Stig Anderson had made sure that ABBA would not meet the fate of so many other Eurovision Song Contest winners, who were often completely unprepared for the eventuality of winning and therefore were unable to fully exploit the exposure afforded them by participating in the contest. He was actually thankful that the group had failed the previous year, for it had given him the chance to secure good relationships with record labels all over Europe well in time for the 'Waterloo' triumph. When ABBA won the Swedish selection, Stig went on a trip to ensure that those record companies were fully prepared to give 'Waterloo' their all when the single was released. It was "like pushing a button", as Björn phrased it, and the song charted highly everywhere - including the United States, Australia and a host of other countries where Eurovision was a largely unknown event - hitting number one in at least seven nations. ABBA had scored their first major global hit, finally proving that it was possible to break the boundaries imposed upon them by the international record business.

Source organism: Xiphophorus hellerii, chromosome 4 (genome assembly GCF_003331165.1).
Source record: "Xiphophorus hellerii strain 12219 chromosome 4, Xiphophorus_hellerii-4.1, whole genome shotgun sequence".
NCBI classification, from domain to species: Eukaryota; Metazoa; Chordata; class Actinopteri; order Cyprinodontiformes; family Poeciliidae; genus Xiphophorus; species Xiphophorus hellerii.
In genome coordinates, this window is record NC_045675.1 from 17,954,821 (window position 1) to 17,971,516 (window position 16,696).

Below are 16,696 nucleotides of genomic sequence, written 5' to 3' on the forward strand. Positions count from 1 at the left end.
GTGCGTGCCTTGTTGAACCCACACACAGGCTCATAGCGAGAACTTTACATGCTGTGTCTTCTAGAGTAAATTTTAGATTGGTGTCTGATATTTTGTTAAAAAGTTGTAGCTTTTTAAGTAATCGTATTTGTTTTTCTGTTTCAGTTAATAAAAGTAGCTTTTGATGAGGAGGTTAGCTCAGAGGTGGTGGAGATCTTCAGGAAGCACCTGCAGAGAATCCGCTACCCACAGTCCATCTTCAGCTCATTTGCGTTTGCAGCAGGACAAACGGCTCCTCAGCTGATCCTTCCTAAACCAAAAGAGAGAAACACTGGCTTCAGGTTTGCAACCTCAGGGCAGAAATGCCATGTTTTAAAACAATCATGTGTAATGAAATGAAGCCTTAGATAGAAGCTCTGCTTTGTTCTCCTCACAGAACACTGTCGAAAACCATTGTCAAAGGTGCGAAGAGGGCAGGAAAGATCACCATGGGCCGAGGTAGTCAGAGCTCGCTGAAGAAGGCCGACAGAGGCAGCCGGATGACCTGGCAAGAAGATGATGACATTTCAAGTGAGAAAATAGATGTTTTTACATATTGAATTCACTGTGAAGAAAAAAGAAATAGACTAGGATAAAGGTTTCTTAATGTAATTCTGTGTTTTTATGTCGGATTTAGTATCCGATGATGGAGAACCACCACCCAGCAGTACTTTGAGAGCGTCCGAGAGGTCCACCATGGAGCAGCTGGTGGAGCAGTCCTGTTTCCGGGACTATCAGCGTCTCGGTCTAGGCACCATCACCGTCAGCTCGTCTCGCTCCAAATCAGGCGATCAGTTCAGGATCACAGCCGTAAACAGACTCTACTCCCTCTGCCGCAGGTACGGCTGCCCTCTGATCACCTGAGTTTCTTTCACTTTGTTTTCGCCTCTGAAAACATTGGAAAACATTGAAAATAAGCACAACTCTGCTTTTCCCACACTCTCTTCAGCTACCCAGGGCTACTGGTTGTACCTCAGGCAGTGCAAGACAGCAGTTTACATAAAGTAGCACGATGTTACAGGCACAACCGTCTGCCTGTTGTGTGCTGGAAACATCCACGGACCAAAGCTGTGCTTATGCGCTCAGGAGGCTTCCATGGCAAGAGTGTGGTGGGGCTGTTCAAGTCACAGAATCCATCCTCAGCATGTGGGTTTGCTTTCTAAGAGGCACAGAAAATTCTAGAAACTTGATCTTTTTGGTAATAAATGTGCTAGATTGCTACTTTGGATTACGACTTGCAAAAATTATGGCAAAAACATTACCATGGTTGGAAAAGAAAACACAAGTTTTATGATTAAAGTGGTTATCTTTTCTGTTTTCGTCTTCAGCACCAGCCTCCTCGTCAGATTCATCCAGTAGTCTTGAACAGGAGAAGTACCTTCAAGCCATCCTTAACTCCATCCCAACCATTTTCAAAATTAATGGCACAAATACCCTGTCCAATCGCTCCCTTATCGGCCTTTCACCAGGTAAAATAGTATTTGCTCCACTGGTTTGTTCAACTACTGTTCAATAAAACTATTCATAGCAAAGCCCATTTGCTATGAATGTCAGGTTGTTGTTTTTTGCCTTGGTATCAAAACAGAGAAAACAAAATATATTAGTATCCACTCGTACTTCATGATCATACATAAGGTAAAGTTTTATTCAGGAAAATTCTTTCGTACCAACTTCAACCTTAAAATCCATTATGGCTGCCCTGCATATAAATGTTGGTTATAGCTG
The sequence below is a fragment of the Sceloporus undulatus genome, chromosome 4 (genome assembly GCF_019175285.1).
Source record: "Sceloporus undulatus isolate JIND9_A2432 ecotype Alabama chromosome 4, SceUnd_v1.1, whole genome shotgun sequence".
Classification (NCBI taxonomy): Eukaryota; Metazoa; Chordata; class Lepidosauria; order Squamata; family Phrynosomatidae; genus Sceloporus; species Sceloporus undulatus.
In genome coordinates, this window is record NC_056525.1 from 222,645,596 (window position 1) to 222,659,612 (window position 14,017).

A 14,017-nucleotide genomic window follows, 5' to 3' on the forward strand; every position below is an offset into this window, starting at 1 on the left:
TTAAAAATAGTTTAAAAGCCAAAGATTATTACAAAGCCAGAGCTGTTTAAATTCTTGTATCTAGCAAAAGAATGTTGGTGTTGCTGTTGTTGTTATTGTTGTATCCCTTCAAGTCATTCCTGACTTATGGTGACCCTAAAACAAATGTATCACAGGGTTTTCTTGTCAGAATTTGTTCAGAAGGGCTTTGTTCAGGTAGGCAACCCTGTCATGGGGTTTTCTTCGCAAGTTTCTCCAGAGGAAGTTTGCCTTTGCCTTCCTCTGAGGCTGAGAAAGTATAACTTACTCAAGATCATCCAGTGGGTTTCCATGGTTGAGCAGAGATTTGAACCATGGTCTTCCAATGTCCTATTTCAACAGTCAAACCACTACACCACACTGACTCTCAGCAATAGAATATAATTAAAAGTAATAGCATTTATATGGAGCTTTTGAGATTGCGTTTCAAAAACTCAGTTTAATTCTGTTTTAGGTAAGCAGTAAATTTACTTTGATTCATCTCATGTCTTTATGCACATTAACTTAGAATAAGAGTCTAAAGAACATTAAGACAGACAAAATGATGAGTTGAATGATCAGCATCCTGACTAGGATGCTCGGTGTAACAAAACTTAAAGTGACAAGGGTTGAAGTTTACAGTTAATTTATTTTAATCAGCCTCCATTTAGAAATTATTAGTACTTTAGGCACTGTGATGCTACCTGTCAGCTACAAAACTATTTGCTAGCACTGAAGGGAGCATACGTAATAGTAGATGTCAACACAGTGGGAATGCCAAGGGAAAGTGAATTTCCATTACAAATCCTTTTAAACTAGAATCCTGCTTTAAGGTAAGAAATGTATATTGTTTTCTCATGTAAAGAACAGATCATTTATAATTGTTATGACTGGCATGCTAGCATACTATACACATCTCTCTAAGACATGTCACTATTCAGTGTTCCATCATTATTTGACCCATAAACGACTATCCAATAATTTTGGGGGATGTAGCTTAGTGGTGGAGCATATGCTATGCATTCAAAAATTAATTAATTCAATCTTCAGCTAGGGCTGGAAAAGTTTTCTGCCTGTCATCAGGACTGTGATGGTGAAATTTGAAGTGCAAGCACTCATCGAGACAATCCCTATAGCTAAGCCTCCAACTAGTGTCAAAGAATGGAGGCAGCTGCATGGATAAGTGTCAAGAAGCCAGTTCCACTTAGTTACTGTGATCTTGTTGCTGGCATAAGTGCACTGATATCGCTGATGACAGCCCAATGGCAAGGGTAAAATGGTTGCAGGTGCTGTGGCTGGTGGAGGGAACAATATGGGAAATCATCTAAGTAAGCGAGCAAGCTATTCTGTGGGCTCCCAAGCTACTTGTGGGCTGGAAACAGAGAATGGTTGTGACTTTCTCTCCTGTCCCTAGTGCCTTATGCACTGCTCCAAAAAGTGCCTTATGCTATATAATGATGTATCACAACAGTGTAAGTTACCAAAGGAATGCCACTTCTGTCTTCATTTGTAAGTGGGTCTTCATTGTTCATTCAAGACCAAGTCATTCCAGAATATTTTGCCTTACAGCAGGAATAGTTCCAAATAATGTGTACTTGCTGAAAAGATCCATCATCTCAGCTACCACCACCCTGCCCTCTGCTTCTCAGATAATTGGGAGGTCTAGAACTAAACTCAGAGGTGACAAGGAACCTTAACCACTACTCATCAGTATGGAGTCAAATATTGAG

The group's native Sweden had seen the very first release of the 'Waterloo' single and album, along with a Swedish single version of the song, on March 4, 1974, just a month before the contest. The singles and the LP repeated the success of Ring Ring and again occupied the Top Three places on the chart. Four weeks after release the album had sold 125,000 copies domestically, said to be the highest number of albums ever sold in such a short time. Waterloo was number one on the chart for 12 weeks and by the end of the year it had sold 250,000 copies, more than any other album in Sweden up to that point. Although its international impact was minor compared with the 'Waterloo' single, the LP did in fact show up in the charts in several countries, achieving Top Ten placings in Europe and, at the height of Abbamania a few years later, reaching the Top 20 in Australia.